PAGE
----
Part of a series of posts explaining programming for the lay-person.
This is part of a series of posts; see the introduction to this series.
One of the things everyone seems to know about computers is their use of “ones and zeros” or binary. This is a bit of a misnomer, since what we actually have are wires that carry a high or low voltage, not a one or zero, but the comparison is not a bad one. Every value is stored as a series bits A bit is the binary version of a digit. Each 1 or 0 (or wire with high or low voltage) is called a bit. Three bits make an “octal digit”, four make a “nibble” or a “hexadecimal digit”, and eight make a “byte” , and any given sequence of bits may have many different meanings. Which meaning to use is dictated by the type of the value.
The type of a value is the kind of thing that value represents. A few examples: “3 is a number”, “Rufus is a dog”, “‘Rufus’ is a name”, “I am a human”. Note that a value can have multiple types: three is a number, and a real number, and an integer, and a natural number.
Types are important in programming partly because they can be used as a sanity-check. In most cases, you can figure out the type of an expression without knowing what value it has. For example, “x + 3” generally implies that x is a number, as is the expression as a whole. If x’s type is “vegetable” instead of “number” then “x + 3” doesn’t make any sense. How can you add 3 to a broccoli? In this case we’d say that the expression “doesn’t type-check”, meaning our program doesn’t make sense.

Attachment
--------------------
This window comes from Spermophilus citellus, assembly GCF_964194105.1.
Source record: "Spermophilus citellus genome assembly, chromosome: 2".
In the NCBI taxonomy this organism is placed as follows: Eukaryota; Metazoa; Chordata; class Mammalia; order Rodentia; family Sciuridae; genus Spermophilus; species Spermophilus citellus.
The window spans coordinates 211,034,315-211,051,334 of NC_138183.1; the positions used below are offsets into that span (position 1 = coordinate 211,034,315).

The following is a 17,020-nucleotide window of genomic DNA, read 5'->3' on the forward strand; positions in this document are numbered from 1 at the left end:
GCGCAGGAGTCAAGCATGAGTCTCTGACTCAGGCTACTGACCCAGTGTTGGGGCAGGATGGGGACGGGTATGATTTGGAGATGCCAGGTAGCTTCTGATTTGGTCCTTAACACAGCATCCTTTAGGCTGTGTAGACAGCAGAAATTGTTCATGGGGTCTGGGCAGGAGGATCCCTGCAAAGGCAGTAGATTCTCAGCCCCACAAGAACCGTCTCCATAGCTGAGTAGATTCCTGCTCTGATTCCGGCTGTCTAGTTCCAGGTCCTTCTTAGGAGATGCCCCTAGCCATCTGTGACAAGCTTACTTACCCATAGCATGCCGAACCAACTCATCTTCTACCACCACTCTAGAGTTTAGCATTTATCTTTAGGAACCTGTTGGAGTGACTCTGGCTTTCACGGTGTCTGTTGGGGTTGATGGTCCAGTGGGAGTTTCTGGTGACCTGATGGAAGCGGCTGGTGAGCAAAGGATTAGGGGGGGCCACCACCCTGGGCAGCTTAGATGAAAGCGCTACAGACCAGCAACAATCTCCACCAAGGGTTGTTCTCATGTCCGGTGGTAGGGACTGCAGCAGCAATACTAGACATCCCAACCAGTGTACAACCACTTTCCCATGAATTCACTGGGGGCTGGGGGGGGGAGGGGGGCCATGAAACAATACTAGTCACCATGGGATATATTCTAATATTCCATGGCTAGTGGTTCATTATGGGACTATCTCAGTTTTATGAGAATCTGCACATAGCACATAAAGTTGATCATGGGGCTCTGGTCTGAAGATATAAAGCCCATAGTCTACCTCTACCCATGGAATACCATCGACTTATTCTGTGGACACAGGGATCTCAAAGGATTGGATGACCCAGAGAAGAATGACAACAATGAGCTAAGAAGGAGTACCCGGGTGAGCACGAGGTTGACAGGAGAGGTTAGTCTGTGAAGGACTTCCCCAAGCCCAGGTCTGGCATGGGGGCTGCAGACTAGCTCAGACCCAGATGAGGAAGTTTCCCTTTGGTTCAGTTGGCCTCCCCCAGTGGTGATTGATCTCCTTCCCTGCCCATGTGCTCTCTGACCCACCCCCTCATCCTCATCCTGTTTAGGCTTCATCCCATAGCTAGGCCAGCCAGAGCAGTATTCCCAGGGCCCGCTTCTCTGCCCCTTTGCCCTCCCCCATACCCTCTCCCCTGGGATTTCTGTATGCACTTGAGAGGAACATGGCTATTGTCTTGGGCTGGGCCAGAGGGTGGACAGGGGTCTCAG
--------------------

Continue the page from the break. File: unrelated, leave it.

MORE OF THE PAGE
Typing may seem obvious or trivial, but it turns out that even experienced programmers write programs that don’t type-check from time to time. These are almost always simple mistakes, like calling someone by the wrong name or tripping while walking, but they happen often enough that programmers sometimes get quite passionate about little details of their preferred language’s way of handling types.
Types. They started as a way of letting the same set of bits (e.g., 01100001) represent different things in different contexts (e.g., both 97 and the letter “b”); they became a sanity check on programmers’ work and have evolved to a near-religion.
Books can (and have) been written on types. But if you remember that a type is the “kind of thing” a value represents, and that type-checking is “sanity-checking” expressions, you’ll do fine.